Giacomelli was a self-taught photographer. At 13, he left high school, began working as a typesetter and spent his weekends painting. After the horrors of World War II, he turned to the more immediate medium of photography. He wandered the streets and fields of post-war Italy, inspired by the gritty Neo-Realist films of Vittorio De Sica and Roberto Rossellini, and influenced by the renewed Italian photographer Giuseppe Cavalli, eventually developing a style characterized by bold compositions and stark contrasts.
One of Giacomelli’s most iconic images, Scanno Boy (1957) consists of a picture portraying a group of women walking towards the observer with only one single and central object in focus: a boy walking with his hands in his pockets. In 2013 the name of the boy has been revealed by Simona Guerra: researcher and niece of Mario Giacomelli as Claudio De Cola. On October 19, 1957, the day Giacomelli took the photo, De Cola was emerging from the Church of Sant’Antonio in Padua like many of the people around him, after the Mass. De Cola, now in his sixties and no longer a resident of Scanno, recognised himself in the picture. Further evidence was provided by his mother Teopista, who produced several other pictures of the boy.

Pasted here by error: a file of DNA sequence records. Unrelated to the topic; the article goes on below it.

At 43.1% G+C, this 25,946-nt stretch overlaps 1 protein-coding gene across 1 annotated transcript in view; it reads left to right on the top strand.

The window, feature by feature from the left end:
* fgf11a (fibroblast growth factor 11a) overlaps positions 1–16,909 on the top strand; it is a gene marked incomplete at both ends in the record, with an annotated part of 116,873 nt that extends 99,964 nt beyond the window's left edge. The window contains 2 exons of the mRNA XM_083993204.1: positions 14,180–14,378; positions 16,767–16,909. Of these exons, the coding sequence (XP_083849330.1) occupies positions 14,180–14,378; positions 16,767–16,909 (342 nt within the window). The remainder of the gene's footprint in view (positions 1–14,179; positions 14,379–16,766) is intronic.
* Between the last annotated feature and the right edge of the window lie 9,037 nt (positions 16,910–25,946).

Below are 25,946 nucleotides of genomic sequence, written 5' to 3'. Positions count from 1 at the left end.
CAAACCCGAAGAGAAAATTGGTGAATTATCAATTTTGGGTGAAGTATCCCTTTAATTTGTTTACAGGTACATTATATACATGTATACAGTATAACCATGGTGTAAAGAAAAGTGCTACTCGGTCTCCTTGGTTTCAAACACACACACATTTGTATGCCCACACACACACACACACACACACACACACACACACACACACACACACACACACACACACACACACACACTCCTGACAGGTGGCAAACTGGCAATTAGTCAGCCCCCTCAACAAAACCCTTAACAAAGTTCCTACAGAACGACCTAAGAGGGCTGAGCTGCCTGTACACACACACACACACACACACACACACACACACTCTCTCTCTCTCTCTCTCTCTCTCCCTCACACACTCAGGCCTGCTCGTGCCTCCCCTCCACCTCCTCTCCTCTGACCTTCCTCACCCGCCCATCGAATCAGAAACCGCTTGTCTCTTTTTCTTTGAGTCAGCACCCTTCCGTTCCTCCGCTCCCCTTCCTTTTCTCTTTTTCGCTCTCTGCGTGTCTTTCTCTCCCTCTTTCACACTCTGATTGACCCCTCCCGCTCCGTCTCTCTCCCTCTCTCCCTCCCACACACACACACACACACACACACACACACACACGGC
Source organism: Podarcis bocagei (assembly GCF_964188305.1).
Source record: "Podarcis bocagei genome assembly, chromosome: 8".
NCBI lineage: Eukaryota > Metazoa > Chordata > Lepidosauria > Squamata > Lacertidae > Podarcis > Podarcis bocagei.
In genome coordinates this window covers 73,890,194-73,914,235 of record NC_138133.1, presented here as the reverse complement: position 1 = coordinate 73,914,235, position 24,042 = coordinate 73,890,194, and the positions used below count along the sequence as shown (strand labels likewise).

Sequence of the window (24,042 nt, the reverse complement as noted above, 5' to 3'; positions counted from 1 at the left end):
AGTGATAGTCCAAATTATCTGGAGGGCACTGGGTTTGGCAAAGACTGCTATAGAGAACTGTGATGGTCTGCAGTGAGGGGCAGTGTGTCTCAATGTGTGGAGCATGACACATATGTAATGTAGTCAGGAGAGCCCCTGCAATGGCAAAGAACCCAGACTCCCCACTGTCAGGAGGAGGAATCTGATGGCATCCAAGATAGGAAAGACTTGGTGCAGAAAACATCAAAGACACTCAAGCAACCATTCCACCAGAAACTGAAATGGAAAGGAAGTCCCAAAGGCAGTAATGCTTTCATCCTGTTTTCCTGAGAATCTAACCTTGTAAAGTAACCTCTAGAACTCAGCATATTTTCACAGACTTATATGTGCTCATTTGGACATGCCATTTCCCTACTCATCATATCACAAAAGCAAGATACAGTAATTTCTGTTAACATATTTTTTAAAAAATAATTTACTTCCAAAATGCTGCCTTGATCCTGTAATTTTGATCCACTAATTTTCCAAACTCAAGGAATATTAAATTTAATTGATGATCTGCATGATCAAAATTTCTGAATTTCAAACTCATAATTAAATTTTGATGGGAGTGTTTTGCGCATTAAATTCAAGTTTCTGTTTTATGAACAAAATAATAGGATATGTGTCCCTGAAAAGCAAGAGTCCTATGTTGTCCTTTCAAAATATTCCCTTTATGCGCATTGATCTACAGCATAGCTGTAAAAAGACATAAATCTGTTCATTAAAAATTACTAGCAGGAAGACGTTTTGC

Apart from Scanno, Giacomelli’s most successful series are The Landscapes (1954-2000) and I Pretini (Little Priests) (1961-1963), a transcription of the everyday life of a group of young priests, resulted from documenting Post-War Italian seminaries.
Giacomelli’s work is present in many internationally acclaimed museums permanent collection, including Castello di Rivoli in Turin, the Brooklyn Museum in New York, the Museum of Modern Art in New York, the Metropolitan Museum in New York, and the Art Institute of Chicago.http://www.brucesilverstein.com/artists.php